The Moral teachings of religion
Religion and morality is the affiliation between religious opinions and morals. Most of the religions have value structures regarding individual behavior meant to direct believers in determining amid right and wrong (Wainwright 25). Religion started from way back and thus, can be categorized into ancient, indigenous and modern religions. The commonly known modern religions include the Judaism’s, Islam’s Sharia, Canon Law, Buddhism’s, Catholicism’s and Zoroastrianism’s among others.
These frameworks are defined and interpreted by different sources such as orals, holy books, religious leaders and written traditions. Faith in God is perceived by many to be obligatory for moral behavior. Majority of people believe religious habits to be beautiful, conducive to religious experiences and serene.
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There exist many religions whereby each of us can choose from, with many sources to learn from such as the holy bible and religious leaders. In addition, faith in God is perceived by many to be obligatory for moral behavior. Although many believe that religion goes hand in hand with morality, studies have shown that is not the case. It has been depicted that, morality is not dependent upon religion. Nevertheless, our work in exposing the conflict between religion and morality will, perhaps reserve temporarily the liberty to think.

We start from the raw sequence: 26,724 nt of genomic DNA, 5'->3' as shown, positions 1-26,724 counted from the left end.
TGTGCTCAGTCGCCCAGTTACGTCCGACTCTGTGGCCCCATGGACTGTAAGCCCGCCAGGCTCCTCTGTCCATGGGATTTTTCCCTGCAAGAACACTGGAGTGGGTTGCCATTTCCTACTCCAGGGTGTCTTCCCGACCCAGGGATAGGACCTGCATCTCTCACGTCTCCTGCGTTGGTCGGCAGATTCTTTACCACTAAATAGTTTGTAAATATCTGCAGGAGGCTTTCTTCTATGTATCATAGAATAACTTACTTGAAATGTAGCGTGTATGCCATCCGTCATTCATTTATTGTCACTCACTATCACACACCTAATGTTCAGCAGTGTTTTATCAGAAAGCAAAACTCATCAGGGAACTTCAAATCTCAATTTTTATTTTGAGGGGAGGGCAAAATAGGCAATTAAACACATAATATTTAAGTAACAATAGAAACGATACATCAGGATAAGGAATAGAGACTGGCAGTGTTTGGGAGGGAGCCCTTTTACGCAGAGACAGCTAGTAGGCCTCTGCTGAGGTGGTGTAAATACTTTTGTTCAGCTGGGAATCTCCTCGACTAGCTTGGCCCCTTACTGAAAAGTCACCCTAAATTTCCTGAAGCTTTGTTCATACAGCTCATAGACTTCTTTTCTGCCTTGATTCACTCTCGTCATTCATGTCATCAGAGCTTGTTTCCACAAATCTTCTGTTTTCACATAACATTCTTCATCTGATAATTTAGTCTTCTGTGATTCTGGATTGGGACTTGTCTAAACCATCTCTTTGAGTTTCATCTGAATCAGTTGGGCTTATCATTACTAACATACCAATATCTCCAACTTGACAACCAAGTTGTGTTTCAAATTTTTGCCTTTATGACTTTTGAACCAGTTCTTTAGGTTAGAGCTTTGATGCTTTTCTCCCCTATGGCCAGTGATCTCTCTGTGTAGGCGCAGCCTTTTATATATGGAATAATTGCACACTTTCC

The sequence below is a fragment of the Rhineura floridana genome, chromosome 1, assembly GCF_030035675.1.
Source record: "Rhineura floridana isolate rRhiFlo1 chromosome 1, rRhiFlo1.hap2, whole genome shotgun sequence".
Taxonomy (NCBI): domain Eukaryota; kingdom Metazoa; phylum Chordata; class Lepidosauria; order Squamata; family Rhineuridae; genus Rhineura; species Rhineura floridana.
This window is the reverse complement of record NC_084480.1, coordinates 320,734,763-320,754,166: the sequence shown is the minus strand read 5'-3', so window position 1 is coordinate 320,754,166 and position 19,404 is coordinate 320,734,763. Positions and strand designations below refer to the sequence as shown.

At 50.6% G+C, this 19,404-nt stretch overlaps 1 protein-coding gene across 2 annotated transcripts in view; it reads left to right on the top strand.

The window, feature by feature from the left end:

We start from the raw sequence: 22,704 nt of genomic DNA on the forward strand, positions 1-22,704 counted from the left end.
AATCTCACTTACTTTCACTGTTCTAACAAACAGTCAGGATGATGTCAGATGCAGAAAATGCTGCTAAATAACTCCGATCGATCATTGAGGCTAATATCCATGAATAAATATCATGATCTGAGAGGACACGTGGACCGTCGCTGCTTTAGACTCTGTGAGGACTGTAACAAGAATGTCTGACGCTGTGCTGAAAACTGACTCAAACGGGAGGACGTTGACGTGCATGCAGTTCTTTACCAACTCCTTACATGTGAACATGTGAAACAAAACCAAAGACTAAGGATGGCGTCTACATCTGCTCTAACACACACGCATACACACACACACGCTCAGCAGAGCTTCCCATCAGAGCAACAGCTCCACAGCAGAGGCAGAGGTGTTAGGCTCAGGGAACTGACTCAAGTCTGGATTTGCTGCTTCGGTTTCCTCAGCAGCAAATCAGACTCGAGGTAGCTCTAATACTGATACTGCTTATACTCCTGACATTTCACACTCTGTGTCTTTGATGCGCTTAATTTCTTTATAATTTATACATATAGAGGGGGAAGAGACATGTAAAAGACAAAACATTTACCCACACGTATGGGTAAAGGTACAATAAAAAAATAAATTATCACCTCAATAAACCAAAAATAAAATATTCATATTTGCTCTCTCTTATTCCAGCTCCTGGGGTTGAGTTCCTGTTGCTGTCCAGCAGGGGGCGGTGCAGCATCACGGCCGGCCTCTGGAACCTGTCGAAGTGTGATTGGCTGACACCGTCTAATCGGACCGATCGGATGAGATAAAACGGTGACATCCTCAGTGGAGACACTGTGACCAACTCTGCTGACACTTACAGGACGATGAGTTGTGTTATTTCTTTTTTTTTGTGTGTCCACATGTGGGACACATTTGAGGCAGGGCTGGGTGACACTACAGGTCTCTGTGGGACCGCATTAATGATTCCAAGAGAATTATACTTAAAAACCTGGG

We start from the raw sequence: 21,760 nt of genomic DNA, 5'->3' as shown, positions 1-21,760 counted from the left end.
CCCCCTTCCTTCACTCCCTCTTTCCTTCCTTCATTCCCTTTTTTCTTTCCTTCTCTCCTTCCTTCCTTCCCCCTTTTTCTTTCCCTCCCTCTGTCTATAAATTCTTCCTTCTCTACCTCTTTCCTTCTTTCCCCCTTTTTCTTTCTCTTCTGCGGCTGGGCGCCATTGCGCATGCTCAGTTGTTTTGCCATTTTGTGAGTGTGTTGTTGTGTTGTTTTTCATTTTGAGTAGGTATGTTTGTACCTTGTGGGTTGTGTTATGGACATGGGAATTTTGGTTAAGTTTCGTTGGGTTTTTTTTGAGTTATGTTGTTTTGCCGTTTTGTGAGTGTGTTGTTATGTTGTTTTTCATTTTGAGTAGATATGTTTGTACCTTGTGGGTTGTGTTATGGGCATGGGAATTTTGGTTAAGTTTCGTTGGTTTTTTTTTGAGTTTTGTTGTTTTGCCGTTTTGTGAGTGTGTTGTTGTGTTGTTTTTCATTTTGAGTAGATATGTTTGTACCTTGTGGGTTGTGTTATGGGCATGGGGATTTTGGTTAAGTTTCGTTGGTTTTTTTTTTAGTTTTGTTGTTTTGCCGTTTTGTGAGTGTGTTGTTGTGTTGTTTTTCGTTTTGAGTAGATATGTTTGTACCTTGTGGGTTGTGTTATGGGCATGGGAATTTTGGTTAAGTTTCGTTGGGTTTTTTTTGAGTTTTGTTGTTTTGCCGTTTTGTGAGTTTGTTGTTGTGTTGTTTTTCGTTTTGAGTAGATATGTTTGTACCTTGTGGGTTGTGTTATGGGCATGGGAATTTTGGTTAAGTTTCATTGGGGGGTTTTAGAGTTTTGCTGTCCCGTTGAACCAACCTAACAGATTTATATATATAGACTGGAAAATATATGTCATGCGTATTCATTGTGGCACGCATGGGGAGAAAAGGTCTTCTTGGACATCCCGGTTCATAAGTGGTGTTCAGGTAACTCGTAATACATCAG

Wainwright, William J. Religion and Morality. Aldershot [u.a.: Ashgate, 2009. Print.
Musschenga, Albert W. Does Religion Matter Morally?: A Critical Reappraisal of the Thesis of Morality’s Independence from Religion. Kampen: Kok Pharos, 2005. Print.